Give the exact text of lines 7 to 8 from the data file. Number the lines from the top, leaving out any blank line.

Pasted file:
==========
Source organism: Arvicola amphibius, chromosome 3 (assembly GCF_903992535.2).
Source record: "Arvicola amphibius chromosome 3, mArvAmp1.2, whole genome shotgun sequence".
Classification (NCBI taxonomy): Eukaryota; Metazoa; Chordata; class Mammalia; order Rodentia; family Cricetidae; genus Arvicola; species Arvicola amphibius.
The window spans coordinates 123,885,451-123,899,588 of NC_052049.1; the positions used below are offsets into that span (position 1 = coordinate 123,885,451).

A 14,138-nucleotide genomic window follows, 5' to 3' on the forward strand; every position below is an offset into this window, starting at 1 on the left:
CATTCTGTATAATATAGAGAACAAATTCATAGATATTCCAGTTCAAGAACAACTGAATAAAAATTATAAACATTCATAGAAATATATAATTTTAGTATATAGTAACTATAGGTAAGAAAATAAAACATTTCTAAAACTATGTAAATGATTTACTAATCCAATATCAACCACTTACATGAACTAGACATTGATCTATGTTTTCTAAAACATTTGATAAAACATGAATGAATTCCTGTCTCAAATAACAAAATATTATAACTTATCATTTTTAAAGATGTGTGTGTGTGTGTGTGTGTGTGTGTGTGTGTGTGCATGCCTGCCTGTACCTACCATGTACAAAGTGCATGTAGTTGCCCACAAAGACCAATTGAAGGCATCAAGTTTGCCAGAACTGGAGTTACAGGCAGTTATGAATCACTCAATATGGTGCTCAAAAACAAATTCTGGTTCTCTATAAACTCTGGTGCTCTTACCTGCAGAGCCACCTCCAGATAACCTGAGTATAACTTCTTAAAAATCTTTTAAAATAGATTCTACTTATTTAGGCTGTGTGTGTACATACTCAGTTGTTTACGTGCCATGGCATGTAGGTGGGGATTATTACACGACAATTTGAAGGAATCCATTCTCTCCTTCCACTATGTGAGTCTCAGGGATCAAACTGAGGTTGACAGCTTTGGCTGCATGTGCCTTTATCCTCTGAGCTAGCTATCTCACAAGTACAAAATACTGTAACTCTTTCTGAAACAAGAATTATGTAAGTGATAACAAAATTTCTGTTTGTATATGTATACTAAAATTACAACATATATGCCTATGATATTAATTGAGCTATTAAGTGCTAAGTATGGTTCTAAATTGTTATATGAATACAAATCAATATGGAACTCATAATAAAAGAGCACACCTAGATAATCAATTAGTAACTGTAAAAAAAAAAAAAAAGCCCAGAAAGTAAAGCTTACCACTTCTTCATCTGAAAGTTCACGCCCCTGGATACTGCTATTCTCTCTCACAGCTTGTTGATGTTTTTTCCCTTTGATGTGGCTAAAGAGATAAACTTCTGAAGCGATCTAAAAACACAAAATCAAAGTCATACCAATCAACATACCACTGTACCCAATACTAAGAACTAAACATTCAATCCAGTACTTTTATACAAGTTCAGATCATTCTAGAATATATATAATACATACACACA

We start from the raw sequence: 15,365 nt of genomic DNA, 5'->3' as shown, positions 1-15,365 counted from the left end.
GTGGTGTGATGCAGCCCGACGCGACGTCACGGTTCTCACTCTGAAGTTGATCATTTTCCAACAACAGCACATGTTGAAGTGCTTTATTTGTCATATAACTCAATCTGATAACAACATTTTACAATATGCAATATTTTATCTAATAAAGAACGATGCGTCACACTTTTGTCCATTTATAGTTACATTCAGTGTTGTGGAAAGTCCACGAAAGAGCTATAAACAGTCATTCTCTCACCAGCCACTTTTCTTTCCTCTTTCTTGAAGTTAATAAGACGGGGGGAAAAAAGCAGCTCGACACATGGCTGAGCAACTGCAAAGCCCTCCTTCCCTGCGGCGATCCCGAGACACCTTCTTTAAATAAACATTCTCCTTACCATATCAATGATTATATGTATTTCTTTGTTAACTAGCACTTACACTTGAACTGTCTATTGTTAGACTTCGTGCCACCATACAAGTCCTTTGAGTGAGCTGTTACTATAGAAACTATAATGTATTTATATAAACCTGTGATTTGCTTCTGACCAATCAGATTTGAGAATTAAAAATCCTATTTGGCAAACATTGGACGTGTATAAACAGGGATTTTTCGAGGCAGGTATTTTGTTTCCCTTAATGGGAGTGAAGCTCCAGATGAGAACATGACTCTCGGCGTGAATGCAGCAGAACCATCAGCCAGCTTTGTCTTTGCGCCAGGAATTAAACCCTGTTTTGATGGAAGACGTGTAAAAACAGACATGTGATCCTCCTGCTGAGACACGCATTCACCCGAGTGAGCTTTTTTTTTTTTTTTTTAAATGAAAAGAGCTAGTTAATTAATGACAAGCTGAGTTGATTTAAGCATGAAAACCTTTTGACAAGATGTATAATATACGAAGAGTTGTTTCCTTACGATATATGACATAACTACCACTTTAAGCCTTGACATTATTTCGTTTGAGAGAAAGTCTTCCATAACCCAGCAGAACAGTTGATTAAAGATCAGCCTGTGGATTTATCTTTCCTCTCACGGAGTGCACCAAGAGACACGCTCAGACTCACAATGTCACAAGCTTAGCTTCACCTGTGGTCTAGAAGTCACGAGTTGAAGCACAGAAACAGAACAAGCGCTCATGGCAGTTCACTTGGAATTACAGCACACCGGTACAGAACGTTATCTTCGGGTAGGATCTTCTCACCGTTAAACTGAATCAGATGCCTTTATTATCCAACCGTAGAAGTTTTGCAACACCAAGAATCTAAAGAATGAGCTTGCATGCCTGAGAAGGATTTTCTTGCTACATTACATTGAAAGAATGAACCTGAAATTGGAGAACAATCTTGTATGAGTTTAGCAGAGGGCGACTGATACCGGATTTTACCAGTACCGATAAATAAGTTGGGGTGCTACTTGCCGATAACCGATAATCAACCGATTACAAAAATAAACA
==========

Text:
We start from the raw sequence: 15,365 nt of genomic DNA, 5'->3' as shown, positions 1-15,365 counted from the left end.
GTGGTGTGATGCAGCCCGACGCGACGTCACGGTTCTCACTCTGAAGTTGATCATTTTCCAACAACAGCACATGTTGAAGTGCTTTATTTGTCATATAACTCAATCTGATAACAACATTTTACAATATGCAATATTTTATCTAATAAAGAACGATGCGTCACACTTTTGTCCATTTATAGTTACATTCAGTGTTGTGGAAAGTCCACGAAAGAGCTATAAACAGTCATTCTCTCACCAGCCACTTTTCTTTCCTCTTTCTTGAAGTTAATAAGACGGGGGGAAAAAAGCAGCTCGACACATGGCTGAGCAACTGCAAAGCCCTCCTTCCCTGCGGCGATCCCGAGACACCTTCTTTAAATAAACATTCTCCTTACCATATCAATGATTATATGTATTTCTTTGTTAACTAGCACTTACACTTGAACTGTCTATTGTTAGACTTCGTGCCACCATACAAGTCCTTTGAGTGAGCTGTTACTATAGAAACTATAATGTATTTATATAAACCTGTGATTTGCTTCTGACCAATCAGATTTGAGAATTAAAAATCCTATTTGGCAAACATTGGACGTGTATAAACAGGGATTTTTCGAGGCAGGTATTTTGTTTCCCTTAATGGGAGTGAAGCTCCAGATGAGAACATGACTCTCGGCGTGAATGCAGCAGAACCATCAGCCAGCTTTGTCTTTGCGCCAGGAATTAAACCCTGTTTTGATGGAAGACGTGTAAAAACAGACATGTGATCCTCCTGCTGAGACACGCATTCACCCGAGTGAGCTTTTTTTTTTTTTTTTTAAATGAAAAGAGCTAGTTAATTAATGACAAGCTGAGTTGATTTAAGCATGAAAACCTTTTGACAAGATGTATAATATACGAAGAGTTGTTTCCTTACGATATATGACATAACTACCACTTTAAGCCTTGACATTATTTCGTTTGAGAGAAAGTCTTCCATAACCCAGCAGAACAGTTGATTAAAGATCAGCCTGTGGATTTATCTTTCCTCTCACGGAGTGCACCAAGAGACACGCTCAGACTCACAATGTCACAAGCTTAGCTTCACCTGTGGTCTAGAAGTCACGAGTTGAAGCACAGAAACAGAACAAGCGCTCATGGCAGTTCACTTGGAATTACAGCACACCGGTACAGAACGTTATCTTCGGGTAGGATCTTCTCACCGTTAAACTGAATCAGATGCCTTTATTATCCAACCGTAGAAGTTTTGCAACACCAAGAATCTAAAGAATGAGCTTGCATGCCTGAGAAGGATTTTCTTGCTACATTACATTGAAAGAATGAACCTGAAATTGGAGAACAATCTTGTATGAGTTTAGCAGAGGGCGACTGATACCGGATTTTACCAGTACCGATAAATAAGTTGGGGTGCTACTTGCCGATAACCGATAATCAACCGATTACAAAAATAAACA